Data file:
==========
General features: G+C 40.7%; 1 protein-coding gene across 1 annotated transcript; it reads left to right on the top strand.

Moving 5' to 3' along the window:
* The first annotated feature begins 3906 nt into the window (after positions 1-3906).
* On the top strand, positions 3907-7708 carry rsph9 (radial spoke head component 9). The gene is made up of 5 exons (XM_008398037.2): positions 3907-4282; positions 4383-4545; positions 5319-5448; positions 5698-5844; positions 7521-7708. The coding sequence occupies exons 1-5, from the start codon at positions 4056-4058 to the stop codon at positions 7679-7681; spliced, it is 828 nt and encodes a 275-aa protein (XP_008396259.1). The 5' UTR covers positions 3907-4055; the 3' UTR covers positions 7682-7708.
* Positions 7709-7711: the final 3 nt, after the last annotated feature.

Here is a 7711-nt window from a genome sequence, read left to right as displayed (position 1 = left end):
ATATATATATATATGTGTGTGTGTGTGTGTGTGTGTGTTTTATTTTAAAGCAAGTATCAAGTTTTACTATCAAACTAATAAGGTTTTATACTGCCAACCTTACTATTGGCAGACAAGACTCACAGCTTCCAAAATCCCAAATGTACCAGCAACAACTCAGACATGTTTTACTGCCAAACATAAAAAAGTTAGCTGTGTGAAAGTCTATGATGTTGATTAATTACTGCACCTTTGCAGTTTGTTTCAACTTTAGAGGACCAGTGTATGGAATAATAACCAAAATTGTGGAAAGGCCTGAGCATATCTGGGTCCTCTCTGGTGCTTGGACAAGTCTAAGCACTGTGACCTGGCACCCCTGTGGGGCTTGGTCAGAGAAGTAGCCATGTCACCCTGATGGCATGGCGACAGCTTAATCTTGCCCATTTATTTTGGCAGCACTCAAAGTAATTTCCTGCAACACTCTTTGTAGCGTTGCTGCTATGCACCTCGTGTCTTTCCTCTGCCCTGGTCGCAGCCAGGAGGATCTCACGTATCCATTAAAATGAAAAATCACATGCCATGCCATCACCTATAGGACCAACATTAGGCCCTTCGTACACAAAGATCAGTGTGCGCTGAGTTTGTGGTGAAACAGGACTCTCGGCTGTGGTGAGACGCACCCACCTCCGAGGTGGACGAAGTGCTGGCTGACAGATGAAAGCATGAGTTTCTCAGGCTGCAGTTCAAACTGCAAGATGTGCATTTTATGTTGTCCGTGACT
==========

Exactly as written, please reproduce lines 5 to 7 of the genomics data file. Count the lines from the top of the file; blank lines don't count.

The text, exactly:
* Positions 7709-7711: the final 3 nt, after the last annotated feature.

Here is a 7711-nt window from a genome sequence, read left to right as displayed (position 1 = left end):
ATATATATATATATGTGTGTGTGTGTGTGTGTGTGTGTTTTATTTTAAAGCAAGTATCAAGTTTTACTATCAAACTAATAAGGTTTTATACTGCCAACCTTACTATTGGCAGACAAGACTCACAGCTTCCAAAATCCCAAATGTACCAGCAACAACTCAGACATGTTTTACTGCCAAACATAAAAAAGTTAGCTGTGTGAAAGTCTATGATGTTGATTAATTACTGCACCTTTGCAGTTTGTTTCAACTTTAGAGGACCAGTGTATGGAATAATAACCAAAATTGTGGAAAGGCCTGAGCATATCTGGGTCCTCTCTGGTGCTTGGACAAGTCTAAGCACTGTGACCTGGCACCCCTGTGGGGCTTGGTCAGAGAAGTAGCCATGTCACCCTGATGGCATGGCGACAGCTTAATCTTGCCCATTTATTTTGGCAGCACTCAAAGTAATTTCCTGCAACACTCTTTGTAGCGTTGCTGCTATGCACCTCGTGTCTTTCCTCTGCCCTGGTCGCAGCCAGGAGGATCTCACGTATCCATTAAAATGAAAAATCACATGCCATGCCATCACCTATAGGACCAACATTAGGCCCTTCGTACACAAAGATCAGTGTGCGCTGAGTTTGTGGTGAAACAGGACTCTCGGCTGTGGTGAGACGCACCCACCTCCGAGGTGGACGAAGTGCTGGCTGACAGATGAAAGCATGAGTTTCTCAGGCTGCAGTTCAAACTGCAAGATGTGCATTTTATGTTGTCCGTGACT